GERMAN LAW JOURNAL
[Vol. 07 No. 04
“motorized legislator” and an increasingly powerful executive branch, flexibly responding to whatever the crisis of the moment happens to be, was in full swing. Governments had already enacted competition laws prohibiting cartels and trusts, laws limiting freedom of contract to legislatively determine minimum wages and maximum hours, and more generally legislatively shape the employer-employee relationship. More radical proposals concerning the transformation of the economy were on the table politically. All this occurs in the context of a severe economic crisis and heated ideological disagreement about the basic terms of social cooperation.
Second, like in most parliamentary democracies in the first half of the 20th century, the Weimar Constitution did not contain any judicially enforceable constitutional rights. The Constitution, for all practical purposes, established only the procedure that determines what is to count as judicially enforceable law. The long list of substantive constitutional rights that adorned the Weimar Constitution were not judicially enforceable. Courts were regarded as unsuitable institutions to make the political judgments necessary to give meaning to the abstract principles it contained (in the debates on the drafting of the Weimar Constitution the United States’ experience with the Supreme Court was cited as a reason not have constitutional rights judicially enforced, given that Court’s hostile attitude towards economic and social reforms in the late 19th and early 20th century.
Third, the Constitution and the parliamentary process itself was not protected by either an aura of reverence and legitimacy or unamendable provisions guaranteeing its basic democratic structure. Instead, Schmitt observes that the Weimar Constitution was widely thought of as a value-neutral technical procedural device. Its legitimacy was believed to lie in the very fact that it established a legal order and provided for legal procedures, not in the fact that it established a specific kind of order – a parliamentary democracy. By the early 1930s an increasing number of groups did not regard the parliamentary system as the institutional embodiment of a shared ideal of procedural fairness, but merely as a modus vivendi: Something to accept for so long as they lack the political clout to replace it with something more favorable, some form of nationalistically inspired monarchical or authoritarian government, perhaps, or a fascist or communist dictatorship. Since 1930, the parties in support of the Weimar Constitution (derided as “Systemparteien”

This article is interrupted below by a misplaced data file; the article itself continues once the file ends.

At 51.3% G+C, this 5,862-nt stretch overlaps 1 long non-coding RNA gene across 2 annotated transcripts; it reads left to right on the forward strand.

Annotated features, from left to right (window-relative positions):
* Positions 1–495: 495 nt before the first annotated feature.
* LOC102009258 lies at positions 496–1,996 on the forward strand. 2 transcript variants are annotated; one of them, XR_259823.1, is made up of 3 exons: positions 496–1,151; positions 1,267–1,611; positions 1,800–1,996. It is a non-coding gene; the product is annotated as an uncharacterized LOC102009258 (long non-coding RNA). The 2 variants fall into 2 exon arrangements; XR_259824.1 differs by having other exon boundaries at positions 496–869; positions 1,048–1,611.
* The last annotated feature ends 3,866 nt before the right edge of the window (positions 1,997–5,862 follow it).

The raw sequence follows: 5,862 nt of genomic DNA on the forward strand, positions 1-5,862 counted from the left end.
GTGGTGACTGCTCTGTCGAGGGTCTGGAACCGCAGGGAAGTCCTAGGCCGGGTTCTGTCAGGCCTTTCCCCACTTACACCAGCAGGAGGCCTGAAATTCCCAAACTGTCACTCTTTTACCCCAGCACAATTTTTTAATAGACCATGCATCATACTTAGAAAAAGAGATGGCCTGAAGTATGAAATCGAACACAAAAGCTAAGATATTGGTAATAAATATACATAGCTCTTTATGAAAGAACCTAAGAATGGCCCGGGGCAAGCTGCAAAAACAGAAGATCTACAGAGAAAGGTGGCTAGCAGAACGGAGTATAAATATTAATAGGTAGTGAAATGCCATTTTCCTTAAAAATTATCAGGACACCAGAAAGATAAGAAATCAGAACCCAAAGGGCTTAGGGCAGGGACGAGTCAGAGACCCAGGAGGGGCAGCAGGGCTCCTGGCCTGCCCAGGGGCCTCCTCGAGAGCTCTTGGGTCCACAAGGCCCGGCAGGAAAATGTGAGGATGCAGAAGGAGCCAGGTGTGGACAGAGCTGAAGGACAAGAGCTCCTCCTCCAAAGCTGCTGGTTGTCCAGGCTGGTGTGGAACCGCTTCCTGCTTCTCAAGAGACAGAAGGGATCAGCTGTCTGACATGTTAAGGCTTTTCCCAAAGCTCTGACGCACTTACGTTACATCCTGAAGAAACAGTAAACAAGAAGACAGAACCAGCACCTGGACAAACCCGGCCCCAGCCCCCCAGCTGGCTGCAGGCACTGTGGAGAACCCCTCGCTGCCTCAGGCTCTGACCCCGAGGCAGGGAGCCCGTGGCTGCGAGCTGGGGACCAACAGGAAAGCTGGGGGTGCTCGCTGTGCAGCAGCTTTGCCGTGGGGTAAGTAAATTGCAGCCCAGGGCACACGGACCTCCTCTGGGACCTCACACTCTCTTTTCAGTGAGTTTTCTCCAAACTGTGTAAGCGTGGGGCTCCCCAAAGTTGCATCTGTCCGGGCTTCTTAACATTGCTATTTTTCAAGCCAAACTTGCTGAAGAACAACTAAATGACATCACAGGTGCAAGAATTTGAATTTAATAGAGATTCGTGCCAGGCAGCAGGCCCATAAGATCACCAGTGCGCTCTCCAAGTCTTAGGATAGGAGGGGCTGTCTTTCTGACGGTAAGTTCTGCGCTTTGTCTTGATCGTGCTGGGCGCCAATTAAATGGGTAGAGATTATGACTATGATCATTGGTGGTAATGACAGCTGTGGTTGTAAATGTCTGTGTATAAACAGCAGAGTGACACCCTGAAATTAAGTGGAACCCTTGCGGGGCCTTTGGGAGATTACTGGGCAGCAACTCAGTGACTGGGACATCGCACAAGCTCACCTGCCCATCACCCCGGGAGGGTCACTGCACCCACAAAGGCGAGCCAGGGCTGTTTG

“parties of the system”) no longer held a parliamentary majority.
Not surprisingly the leading jurists writing during this time, Schmitt and Kelsen among them, in one way or another insisted that, to paraphrase Clausewitz, law is the continuation of politics with other means. Schmitt develops a constitutional